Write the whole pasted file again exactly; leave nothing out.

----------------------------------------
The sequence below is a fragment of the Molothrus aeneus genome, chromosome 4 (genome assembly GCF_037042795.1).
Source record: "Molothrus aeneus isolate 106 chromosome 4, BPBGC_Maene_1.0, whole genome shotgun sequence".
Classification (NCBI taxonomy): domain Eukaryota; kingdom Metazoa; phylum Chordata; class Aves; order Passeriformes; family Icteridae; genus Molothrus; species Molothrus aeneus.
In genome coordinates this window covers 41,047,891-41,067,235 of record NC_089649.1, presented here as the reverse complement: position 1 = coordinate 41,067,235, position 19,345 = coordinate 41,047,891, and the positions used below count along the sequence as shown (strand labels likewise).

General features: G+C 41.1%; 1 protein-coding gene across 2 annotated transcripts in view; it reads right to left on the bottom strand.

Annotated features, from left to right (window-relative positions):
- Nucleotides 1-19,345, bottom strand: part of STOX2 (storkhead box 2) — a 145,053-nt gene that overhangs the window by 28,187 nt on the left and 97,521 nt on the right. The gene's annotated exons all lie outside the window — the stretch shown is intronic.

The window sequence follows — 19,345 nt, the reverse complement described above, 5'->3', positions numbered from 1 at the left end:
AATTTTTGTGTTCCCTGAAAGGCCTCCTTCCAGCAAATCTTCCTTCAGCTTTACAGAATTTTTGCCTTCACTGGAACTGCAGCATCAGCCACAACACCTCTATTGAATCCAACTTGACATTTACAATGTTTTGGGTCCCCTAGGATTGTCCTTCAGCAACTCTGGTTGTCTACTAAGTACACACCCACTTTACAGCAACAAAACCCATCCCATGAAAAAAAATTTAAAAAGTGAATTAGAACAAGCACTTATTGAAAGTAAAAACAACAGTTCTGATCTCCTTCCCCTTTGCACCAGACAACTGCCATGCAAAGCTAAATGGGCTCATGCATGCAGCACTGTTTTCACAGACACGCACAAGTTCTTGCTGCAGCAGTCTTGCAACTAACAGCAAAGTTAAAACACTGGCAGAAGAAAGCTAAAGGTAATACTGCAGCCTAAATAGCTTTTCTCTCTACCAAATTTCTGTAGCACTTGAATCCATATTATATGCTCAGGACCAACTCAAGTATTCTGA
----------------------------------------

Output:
The sequence below is a fragment of the Molothrus aeneus genome, chromosome 4 (genome assembly GCF_037042795.1).
Source record: "Molothrus aeneus isolate 106 chromosome 4, BPBGC_Maene_1.0, whole genome shotgun sequence".
Classification (NCBI taxonomy): domain Eukaryota; kingdom Metazoa; phylum Chordata; class Aves; order Passeriformes; family Icteridae; genus Molothrus; species Molothrus aeneus.
In genome coordinates this window covers 41,047,891-41,067,235 of record NC_089649.1, presented here as the reverse complement: position 1 = coordinate 41,067,235, position 19,345 = coordinate 41,047,891, and the positions used below count along the sequence as shown (strand labels likewise).

General features: G+C 41.1%; 1 protein-coding gene across 2 annotated transcripts in view; it reads right to left on the bottom strand.

Annotated features, from left to right (window-relative positions):
- Nucleotides 1-19,345, bottom strand: part of STOX2 (storkhead box 2) — a 145,053-nt gene that overhangs the window by 28,187 nt on the left and 97,521 nt on the right. The gene's annotated exons all lie outside the window — the stretch shown is intronic.

The window sequence follows — 19,345 nt, the reverse complement described above, 5'->3', positions numbered from 1 at the left end:
AATTTTTGTGTTCCCTGAAAGGCCTCCTTCCAGCAAATCTTCCTTCAGCTTTACAGAATTTTTGCCTTCACTGGAACTGCAGCATCAGCCACAACACCTCTATTGAATCCAACTTGACATTTACAATGTTTTGGGTCCCCTAGGATTGTCCTTCAGCAACTCTGGTTGTCTACTAAGTACACACCCACTTTACAGCAACAAAACCCATCCCATGAAAAAAAATTTAAAAAGTGAATTAGAACAAGCACTTATTGAAAGTAAAAACAACAGTTCTGATCTCCTTCCCCTTTGCACCAGACAACTGCCATGCAAAGCTAAATGGGCTCATGCATGCAGCACTGTTTTCACAGACACGCACAAGTTCTTGCTGCAGCAGTCTTGCAACTAACAGCAAAGTTAAAACACTGGCAGAAGAAAGCTAAAGGTAATACTGCAGCCTAAATAGCTTTTCTCTCTACCAAATTTCTGTAGCACTTGAATCCATATTATATGCTCAGGACCAACTCAAGTATTCTGA